Formerly a dark, underused space, the area now houses custom-made abstract cumulous chandeliers, referencing the clouds rolling into Victoria’s harbour. The fixtures are suspended from the original, but surprisingly, faux carved beams and ceiling in both Q Restaurant and Q Bar. A huge, faceted amethyst reservation desk separates the two areas.
In Q at the Empress Restaurant, massive silver Mylar blow-ups of Queen Victoria as a young ruler reference the progression of her 63-year reign. In Q Bar, portraits of the Empress Dowager in her later years have been given a Pop-art treatment, a cutting-edge design brought about by Julie Coyle Art Associates. “We wanted a visual storytelling of Victoria but also to be current, tying in the purple used in the décor,” explains Coyle from her studio in Sausalito, CA. “The portraits’ chunky gold frames reflect the light from wall sconces designed to look like torches.”
Make yourself comfortable on an olive-green distressed leather barstool at the white quartzite bar and order the Q-1908 Cocktail. Its signature element is a royal violet hued gin, created especially for the hotel by Victoria Distillers, that turns pink when it interacts with anything acidic. The 1908 is made with butterfly pea flowers, rose, grapefruit peel, ginger and the Fairmont Empress’ signature blended black tea.
Queen for a Day (or Week)
Five rooms were demolished to create the 2,046-square foot Fairmont Gold Lounge, currently the largest lounge among all Fairmont Hotels & Resorts properties. A private concierge oversees breakfast, afternoon tea and evening canapés and makes a mean cappuccino too. A warning though, it’s so cozy and comfortable here you might not want to leave to explore the city. A satin-gold finish is used throughout the Gold Lounge that’s filled with antique nautical and aviation memorabilia, magazines and board games. Designer Kinnard contrasted plush grey and blue sofas and banquettes with colourful carpets inspired by the ocean and sunsets visible from wall-to-wall windows.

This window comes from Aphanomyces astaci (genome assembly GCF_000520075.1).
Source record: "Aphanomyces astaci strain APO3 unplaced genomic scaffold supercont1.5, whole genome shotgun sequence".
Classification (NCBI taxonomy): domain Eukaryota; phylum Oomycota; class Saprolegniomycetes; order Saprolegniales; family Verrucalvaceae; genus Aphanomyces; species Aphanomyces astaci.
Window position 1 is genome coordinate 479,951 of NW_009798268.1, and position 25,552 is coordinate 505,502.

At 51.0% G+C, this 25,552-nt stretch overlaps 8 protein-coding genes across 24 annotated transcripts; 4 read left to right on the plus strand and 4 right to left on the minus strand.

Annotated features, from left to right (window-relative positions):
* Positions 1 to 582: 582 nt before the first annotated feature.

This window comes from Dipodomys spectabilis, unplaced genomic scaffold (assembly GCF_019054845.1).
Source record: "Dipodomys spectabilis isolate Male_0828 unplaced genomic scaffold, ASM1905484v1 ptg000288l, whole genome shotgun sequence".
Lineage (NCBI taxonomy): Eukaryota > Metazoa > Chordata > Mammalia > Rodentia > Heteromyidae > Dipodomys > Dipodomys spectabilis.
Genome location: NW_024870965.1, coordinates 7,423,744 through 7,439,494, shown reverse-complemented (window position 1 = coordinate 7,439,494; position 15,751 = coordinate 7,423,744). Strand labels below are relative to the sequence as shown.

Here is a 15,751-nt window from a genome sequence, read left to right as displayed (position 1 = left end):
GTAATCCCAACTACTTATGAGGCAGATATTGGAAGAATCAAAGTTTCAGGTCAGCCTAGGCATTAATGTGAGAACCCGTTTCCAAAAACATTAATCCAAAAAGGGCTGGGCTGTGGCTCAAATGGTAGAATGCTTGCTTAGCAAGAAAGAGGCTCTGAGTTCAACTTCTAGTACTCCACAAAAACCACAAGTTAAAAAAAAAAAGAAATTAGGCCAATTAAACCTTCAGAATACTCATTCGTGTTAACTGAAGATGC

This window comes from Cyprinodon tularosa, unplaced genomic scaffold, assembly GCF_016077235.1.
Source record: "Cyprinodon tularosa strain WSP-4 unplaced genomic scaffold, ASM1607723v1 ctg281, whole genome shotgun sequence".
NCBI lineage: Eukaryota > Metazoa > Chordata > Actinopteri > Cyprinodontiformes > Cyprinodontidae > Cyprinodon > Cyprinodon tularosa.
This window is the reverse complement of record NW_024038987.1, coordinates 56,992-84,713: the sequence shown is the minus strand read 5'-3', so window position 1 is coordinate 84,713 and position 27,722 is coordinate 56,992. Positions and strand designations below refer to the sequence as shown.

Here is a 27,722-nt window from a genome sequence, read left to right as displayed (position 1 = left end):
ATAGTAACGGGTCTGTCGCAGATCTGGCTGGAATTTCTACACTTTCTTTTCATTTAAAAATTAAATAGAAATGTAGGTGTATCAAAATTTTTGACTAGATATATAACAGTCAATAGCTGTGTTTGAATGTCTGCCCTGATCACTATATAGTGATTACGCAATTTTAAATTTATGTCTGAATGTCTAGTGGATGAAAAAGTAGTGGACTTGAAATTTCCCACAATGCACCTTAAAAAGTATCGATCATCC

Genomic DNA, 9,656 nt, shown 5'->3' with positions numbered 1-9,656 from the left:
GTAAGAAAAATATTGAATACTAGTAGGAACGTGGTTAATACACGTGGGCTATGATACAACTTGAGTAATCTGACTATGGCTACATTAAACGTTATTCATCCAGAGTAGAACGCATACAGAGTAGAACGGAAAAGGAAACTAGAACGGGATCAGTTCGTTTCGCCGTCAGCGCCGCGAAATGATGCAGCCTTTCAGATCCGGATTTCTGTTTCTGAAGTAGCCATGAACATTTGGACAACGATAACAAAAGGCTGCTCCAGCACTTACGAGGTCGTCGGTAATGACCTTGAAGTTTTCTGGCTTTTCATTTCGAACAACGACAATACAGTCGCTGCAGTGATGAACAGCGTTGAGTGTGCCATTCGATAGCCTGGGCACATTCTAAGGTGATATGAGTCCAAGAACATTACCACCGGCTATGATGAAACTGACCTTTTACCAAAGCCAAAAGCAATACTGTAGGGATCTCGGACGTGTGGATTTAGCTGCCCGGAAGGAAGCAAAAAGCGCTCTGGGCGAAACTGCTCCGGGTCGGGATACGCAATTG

The lounge opens onto a terrace with windscreen, fire pits and seating that affords incredible views of the inner harbour. “Previously, the terrace was completely closed off to guests and used as storage for flagpoles,” says Kinnard incredulously. A call-out to the Victoria community to buy back original antique pieces from the hotel turned up all kinds of treasures, including two Art Deco globe lamp standards that have been re-installed on the terrace.
The Fairmont Gold rooms have been completely reimagined: expanding 45 rooms to 65 spacious hide-aways, with jewel-toned soft furnishings, Art Deco bed frames and walls featuring original carved mouldings. This thoughtful depiction of luxury carries over into the hotel’s amenity selections, including the signature, eco-friendly shower products Le Labo’s Rose 31.
It’s About the Details
While you’re exploring Fairmont Empress, take a close look at the framed menus from 1908 on the wide guest corridor walls – Filet Mignon cost just $1.40. Vintage brass Canada Post mail boxes are still in use, and there are photos of celebrities who have visited the hotel, including Sir Winston Churchill, John Wayne, Shirley Temple, HRH Queen Elizabeth and Prince Philip, Harrison Ford, George Clooney and Ryan Reynolds.
“We didn’t want to completely change the Fairmont Empress, just lift her hem a little and bring out her personality,” reveals Rob Polacek laughingly. “And I think we’ve accomplished that.”
Laura Goldstein will travel almost anywhere to write about (and eat) a good meal and explore hotels and homes with great design. These travels include dining in an underwater restaurant in Eilat, Israel to truffle hunting at a cooking course in Provence, France. A highlight of her 25-year career was covering Kate Middleton & Prince William on their 2017 Royal Tour in Vancouver, Canada.